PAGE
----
GM: How should Christians navigate the variety of Christian counseling options available in today’s society?
DM: That’s a hard question. There are some good counseling options and some very bad and harmful ones. I would be looking for a counselor who is interested in the whole person. He does not just search for sin. He does not just prescribe pills. He does not just get you to blame everyone but yourself, etc. Rather he looks at every area of your life without jumping to quick conclusions. And I would be looking for someone who understands the soul, the mind, and the body, and the way they interact. That’s very rare to find in one person. That’s why I encourage pastors to work together with Christian doctors, psychiatrists and psychologists. Don’t hand it all over to others, but work together as a team addressing each area of expertise in the necessary balance for each person.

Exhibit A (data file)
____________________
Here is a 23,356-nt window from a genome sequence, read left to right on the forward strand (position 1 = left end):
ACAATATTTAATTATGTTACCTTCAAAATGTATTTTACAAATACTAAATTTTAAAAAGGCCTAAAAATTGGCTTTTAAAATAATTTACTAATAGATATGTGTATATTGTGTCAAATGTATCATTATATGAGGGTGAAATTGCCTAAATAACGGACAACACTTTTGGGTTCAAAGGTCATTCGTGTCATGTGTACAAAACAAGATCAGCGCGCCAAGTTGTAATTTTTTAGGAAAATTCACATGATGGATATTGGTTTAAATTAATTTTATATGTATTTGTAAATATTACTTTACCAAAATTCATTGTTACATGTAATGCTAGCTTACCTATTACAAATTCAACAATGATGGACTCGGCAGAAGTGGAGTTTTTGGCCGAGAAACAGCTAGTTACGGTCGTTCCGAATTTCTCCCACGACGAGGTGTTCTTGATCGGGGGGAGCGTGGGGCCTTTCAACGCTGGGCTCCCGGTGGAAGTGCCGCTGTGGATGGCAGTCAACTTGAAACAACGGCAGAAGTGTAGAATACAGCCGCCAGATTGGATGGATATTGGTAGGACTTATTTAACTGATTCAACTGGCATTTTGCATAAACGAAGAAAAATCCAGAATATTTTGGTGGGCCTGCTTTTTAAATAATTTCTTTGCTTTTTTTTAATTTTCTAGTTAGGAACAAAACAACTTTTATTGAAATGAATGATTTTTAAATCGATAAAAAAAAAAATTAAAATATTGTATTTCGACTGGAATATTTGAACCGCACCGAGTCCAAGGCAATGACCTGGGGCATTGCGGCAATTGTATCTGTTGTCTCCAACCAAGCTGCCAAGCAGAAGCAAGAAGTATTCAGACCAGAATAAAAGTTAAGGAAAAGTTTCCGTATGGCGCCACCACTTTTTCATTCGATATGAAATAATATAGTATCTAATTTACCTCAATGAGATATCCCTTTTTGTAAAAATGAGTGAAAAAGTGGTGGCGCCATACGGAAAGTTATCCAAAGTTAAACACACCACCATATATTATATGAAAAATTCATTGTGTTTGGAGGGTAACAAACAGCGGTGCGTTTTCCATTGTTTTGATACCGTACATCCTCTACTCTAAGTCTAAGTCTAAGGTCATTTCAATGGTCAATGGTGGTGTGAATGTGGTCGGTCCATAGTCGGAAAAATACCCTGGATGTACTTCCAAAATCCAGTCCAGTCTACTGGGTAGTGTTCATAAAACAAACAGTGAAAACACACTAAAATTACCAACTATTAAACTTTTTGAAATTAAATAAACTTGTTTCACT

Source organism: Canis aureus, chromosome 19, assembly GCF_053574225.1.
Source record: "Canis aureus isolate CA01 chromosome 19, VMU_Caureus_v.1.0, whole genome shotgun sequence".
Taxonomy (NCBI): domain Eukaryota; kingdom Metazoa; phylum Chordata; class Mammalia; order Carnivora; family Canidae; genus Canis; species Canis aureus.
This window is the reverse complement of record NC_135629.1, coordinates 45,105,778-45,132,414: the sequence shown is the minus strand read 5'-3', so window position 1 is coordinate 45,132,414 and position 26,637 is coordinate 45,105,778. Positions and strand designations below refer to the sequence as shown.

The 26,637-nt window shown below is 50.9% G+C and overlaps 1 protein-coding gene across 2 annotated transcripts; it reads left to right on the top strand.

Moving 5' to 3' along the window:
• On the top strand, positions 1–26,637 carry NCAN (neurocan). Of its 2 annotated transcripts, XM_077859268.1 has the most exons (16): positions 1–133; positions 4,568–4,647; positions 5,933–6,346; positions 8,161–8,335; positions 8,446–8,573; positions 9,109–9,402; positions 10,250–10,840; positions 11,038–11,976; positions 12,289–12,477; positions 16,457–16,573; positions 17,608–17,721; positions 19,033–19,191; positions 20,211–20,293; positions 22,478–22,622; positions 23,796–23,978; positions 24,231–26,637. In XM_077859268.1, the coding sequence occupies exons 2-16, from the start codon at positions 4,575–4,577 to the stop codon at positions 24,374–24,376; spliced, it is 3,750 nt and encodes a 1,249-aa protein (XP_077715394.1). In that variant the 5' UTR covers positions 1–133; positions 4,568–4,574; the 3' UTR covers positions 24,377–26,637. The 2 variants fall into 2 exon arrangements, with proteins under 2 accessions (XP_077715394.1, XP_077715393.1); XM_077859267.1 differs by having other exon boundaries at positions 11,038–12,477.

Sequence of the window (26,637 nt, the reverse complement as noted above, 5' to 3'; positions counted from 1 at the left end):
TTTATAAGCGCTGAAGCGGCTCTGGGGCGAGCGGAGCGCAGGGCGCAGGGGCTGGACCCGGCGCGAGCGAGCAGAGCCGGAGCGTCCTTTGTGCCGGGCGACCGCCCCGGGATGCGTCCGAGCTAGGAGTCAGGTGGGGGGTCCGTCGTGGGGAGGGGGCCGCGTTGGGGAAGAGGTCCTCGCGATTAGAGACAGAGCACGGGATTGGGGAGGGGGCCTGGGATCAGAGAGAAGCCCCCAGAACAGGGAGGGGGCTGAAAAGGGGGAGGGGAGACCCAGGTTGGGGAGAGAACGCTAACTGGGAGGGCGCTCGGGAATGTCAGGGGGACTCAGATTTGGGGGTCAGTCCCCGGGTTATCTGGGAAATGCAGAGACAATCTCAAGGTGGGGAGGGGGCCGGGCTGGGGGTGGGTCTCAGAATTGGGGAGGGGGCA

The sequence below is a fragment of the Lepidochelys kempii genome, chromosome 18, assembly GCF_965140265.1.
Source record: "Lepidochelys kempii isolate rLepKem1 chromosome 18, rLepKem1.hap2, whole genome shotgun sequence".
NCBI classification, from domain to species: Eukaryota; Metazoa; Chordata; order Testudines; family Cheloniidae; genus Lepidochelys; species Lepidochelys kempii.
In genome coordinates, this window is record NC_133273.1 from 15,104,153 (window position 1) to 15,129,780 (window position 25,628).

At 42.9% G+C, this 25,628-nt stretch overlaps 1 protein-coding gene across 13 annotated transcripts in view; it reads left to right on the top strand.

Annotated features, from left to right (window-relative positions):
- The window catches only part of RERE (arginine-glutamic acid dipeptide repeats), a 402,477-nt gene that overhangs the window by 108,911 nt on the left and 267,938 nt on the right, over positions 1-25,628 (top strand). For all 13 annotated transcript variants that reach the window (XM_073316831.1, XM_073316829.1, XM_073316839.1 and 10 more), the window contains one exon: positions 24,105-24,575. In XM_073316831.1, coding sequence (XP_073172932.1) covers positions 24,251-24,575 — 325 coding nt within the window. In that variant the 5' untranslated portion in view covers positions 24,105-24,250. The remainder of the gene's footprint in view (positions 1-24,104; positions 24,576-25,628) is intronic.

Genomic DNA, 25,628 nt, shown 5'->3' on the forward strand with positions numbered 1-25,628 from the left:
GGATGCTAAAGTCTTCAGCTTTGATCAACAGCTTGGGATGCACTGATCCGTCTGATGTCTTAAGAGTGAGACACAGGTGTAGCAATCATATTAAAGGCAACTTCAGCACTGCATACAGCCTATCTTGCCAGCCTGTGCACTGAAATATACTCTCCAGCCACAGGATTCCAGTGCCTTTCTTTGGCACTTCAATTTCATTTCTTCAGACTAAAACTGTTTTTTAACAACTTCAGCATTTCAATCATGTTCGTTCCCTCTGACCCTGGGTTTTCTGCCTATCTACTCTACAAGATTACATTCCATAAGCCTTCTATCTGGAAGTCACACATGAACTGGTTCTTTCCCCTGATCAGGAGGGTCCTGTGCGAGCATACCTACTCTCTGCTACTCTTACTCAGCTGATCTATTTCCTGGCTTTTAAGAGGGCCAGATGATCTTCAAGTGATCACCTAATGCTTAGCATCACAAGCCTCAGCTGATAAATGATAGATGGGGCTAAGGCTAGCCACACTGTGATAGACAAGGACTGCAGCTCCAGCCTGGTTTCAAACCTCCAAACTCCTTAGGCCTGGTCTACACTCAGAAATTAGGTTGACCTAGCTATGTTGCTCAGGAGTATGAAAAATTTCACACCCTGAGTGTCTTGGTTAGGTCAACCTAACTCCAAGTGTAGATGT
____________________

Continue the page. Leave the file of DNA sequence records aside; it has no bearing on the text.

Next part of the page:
GM: How do you anticipate Christians Get Depressed Too will be used by those who suffer depression?
DM: Most depressed people have found the book very readable. It is written in simple language and is broken up into short chapters. But I think it is best used together with a loved one. Maybe reading it together a few pages a day. And some people have told me that they keep going back to it because they find themselves falling into old patterns of behavior and thought again, and they need to keep being reminded of the way to deal with that.
GM: How do you anticipate this book will be used by those who desire to minister to those suffering depression?